How Many People Actually Have Access to Data on Your Social Media Profile? - Social Media Explorer
How Many People Actually Have Access to Data on Your Social Media Profile?
How Many People Actually Have Access to Data on Your Social Media Profile?

Social media is becoming an inseparable part of our lives. We instinctively share everything – from what we’re having for lunch to intimate moments with close friends and relatives – on Facebook, Instagram, and other social media platforms. Recent studies have shown that people spend an average of three to four hours a day checking their social media pages.

The continuous drive to share everything on social media is not without any risks. We often forget just how much data we actually share on social media, including personal details and information that should not be shared online. Even worse, we forget that the data we share on social media sites can be used by other parties for different purposes.

Yes, other people can access the information you share on social media, even when some information is shared privately. How many people actually have access to the data on your social media profile? Let’s take a closer look.

What You’re Disclosing

Before we get to how your personal information is accessible and can be used, we need to take a closer look at the kind of data that others can access from our social media pages. In other words, we need to be more aware of the information we share on social media.

When you create a social media page and fill in details about yourself, that information automatically becomes available to certain parties, including advertisers. The same is true for your email address and the photo you use as your avatar.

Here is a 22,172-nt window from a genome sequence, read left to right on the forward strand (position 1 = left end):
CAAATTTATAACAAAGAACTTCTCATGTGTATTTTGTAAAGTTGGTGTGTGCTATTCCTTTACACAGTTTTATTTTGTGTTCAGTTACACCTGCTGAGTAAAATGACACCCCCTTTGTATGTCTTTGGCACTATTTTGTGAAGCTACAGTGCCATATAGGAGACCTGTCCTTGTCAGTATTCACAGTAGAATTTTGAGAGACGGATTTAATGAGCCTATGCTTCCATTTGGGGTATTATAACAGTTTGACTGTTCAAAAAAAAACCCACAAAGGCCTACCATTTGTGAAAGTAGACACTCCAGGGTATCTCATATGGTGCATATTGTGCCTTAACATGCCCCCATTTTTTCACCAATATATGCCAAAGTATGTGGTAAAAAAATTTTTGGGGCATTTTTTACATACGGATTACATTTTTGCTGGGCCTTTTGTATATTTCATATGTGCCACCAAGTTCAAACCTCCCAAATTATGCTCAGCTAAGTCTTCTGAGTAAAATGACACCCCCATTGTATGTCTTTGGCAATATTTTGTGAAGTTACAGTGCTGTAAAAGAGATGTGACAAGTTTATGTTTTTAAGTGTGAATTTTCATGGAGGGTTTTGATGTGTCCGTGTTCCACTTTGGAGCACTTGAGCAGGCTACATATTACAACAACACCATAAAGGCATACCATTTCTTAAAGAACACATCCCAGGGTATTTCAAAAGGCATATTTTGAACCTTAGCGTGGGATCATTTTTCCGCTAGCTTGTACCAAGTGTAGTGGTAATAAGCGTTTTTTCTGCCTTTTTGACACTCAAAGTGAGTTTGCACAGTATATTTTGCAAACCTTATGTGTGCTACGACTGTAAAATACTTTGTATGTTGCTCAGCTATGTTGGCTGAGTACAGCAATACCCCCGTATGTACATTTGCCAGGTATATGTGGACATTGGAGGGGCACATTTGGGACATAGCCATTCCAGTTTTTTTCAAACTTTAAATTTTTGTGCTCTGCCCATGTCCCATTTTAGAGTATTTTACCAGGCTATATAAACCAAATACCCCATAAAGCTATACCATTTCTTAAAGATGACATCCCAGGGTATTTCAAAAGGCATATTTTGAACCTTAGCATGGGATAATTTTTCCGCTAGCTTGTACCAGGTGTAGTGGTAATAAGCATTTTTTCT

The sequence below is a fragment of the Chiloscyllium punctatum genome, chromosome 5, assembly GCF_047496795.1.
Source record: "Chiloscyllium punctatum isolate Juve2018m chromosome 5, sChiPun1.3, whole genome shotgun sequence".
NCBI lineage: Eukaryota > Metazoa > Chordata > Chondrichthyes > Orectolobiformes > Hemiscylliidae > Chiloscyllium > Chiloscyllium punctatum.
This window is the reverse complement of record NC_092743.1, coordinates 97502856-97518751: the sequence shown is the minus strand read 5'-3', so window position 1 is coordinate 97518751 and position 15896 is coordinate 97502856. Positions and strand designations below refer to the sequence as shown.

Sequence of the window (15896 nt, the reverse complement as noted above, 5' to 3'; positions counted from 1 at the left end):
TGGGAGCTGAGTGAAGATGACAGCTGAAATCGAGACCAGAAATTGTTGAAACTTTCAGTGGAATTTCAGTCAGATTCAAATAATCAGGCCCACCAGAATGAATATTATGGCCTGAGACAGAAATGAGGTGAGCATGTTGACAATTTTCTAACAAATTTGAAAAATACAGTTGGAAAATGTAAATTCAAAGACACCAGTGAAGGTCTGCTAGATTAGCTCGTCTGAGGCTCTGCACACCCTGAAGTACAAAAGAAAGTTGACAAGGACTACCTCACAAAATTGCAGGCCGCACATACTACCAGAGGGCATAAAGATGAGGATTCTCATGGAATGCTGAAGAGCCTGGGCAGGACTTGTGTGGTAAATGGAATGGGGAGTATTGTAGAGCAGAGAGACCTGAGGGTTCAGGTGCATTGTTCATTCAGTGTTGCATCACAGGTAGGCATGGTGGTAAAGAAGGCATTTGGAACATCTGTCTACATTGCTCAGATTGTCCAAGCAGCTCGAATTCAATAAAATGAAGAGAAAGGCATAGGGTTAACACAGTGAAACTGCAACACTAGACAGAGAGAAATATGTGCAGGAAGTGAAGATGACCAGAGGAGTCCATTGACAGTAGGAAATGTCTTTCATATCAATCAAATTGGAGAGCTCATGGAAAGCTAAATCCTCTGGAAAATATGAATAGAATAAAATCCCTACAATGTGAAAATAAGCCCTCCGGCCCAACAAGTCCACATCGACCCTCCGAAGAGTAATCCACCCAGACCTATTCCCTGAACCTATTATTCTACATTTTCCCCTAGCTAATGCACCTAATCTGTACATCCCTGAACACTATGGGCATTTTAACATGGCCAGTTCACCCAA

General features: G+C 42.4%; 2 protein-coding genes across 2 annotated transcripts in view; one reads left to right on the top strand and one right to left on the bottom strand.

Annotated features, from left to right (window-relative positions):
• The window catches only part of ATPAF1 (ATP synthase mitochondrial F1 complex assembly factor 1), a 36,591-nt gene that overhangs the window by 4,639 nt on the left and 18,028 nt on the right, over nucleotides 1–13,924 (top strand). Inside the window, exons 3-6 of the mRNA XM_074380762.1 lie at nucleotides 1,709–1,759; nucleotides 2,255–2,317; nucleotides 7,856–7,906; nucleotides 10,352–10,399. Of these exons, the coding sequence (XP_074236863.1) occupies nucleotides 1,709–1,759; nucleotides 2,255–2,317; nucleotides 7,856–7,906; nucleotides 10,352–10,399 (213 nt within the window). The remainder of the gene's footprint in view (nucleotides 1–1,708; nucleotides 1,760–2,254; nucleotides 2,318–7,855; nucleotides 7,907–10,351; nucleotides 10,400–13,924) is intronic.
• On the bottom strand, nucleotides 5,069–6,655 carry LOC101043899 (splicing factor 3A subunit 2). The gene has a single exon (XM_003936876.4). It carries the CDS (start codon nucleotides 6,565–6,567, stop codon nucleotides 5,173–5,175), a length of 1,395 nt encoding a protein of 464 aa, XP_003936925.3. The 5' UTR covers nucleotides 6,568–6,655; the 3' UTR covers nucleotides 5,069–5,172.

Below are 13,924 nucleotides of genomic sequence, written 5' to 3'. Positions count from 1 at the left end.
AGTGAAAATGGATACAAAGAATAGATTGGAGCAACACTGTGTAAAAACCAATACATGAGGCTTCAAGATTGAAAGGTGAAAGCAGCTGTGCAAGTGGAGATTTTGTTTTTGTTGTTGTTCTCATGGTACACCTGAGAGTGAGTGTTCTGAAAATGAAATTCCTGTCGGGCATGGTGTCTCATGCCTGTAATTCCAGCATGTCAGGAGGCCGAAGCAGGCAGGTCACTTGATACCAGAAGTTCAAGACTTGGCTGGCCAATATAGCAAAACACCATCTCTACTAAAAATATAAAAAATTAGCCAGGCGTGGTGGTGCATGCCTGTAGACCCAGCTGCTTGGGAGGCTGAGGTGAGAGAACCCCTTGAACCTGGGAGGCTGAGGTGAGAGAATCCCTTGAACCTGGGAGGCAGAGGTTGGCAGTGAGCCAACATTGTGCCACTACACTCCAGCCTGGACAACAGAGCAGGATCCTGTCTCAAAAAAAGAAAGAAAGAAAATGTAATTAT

Every post you make contain a lot of details about yourself too. Your interest in a particular subject, your location (if you set your geotag to On), and even details about your feelings are being tracked and collected. The more you post, the more others can know about who you are and what you like.

You also share your geolocation whenever you access a social media site. There are trackers like Facebook Pixel that are designed to track you beyond the boundaries of the social media sites you use. The next websites you visit are recorded as long as those websites display ads from social networks.

These details may not seem significant when seen as granular data, but they are exactly the kind of small details that lead to a comprehensive insight about you as an internet user. The insight is then used to target you in a specific and organized way.

Have you ever heard the rumor that says Facebook is listening to your conversations? Do you believe that Facebook is using voice data to display targeted ads? Is that how you see an ad for a hotel in Hawaii after having a conversation with a friend about going to the island?

The answer to that last question is a big no. Well, at least at this point, Facebook is not listening to your conversations. What the company does is predict your behavior using the countless data you have posted online, particularly using details you shared on social media.